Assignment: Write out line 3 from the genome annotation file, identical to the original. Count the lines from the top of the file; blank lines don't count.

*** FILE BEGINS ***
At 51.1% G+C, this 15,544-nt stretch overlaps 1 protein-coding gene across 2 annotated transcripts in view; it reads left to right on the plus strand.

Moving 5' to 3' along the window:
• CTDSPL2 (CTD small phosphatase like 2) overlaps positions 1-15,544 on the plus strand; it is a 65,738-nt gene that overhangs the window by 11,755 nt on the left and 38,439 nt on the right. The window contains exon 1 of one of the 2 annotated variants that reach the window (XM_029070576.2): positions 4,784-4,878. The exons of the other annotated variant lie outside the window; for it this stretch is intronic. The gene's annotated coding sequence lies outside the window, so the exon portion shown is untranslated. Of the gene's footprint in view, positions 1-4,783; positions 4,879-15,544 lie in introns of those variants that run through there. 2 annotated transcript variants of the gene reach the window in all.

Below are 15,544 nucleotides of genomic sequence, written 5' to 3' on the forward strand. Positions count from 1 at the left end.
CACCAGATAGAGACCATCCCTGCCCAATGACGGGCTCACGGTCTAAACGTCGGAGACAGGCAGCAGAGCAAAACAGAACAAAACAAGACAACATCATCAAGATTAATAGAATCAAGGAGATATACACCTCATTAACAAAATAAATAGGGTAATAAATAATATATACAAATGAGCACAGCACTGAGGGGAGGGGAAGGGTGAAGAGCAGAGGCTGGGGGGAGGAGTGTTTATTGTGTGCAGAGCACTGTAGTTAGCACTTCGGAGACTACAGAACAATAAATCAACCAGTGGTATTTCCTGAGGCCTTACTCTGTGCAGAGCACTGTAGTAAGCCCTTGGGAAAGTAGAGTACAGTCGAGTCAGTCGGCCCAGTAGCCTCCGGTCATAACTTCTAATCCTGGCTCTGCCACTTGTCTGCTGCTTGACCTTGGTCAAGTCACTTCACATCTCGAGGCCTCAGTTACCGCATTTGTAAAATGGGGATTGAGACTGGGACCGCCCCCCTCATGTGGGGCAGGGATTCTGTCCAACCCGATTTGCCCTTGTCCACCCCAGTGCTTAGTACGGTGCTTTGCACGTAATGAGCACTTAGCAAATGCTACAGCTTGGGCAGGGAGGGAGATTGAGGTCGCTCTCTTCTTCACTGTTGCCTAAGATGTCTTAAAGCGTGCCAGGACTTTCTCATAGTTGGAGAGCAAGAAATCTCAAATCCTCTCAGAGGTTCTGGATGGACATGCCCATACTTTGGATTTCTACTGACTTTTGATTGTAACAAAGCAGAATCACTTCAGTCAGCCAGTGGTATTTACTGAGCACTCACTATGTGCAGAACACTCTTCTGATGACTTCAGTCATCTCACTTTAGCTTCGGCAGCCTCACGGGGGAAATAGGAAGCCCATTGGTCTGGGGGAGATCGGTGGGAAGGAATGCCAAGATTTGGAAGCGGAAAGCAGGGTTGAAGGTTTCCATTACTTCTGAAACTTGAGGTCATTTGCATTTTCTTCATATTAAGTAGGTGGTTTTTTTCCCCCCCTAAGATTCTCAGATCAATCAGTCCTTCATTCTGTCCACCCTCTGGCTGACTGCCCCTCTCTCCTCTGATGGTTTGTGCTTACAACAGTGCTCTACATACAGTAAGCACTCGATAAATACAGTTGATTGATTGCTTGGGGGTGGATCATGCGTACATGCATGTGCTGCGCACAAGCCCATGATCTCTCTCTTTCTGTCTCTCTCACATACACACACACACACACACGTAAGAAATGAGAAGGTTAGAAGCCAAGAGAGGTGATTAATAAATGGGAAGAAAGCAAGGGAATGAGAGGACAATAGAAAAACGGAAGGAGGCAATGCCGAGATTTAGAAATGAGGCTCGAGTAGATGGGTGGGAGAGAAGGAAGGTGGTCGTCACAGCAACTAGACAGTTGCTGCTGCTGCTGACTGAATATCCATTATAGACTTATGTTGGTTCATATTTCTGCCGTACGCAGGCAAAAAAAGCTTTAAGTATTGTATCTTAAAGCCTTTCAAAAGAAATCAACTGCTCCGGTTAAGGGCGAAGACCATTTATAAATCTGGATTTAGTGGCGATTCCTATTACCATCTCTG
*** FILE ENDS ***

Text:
• CTDSPL2 (CTD small phosphatase like 2) overlaps positions 1-15,544 on the plus strand; it is a 65,738-nt gene that overhangs the window by 11,755 nt on the left and 38,439 nt on the right. The window contains exon 1 of one of the 2 annotated variants that reach the window (XM_029070576.2): positions 4,784-4,878. The exons of the other annotated variant lie outside the window; for it this stretch is intronic. The gene's annotated coding sequence lies outside the window, so the exon portion shown is untranslated. Of the gene's footprint in view, positions 1-4,783; positions 4,879-15,544 lie in introns of those variants that run through there. 2 annotated transcript variants of the gene reach the window in all.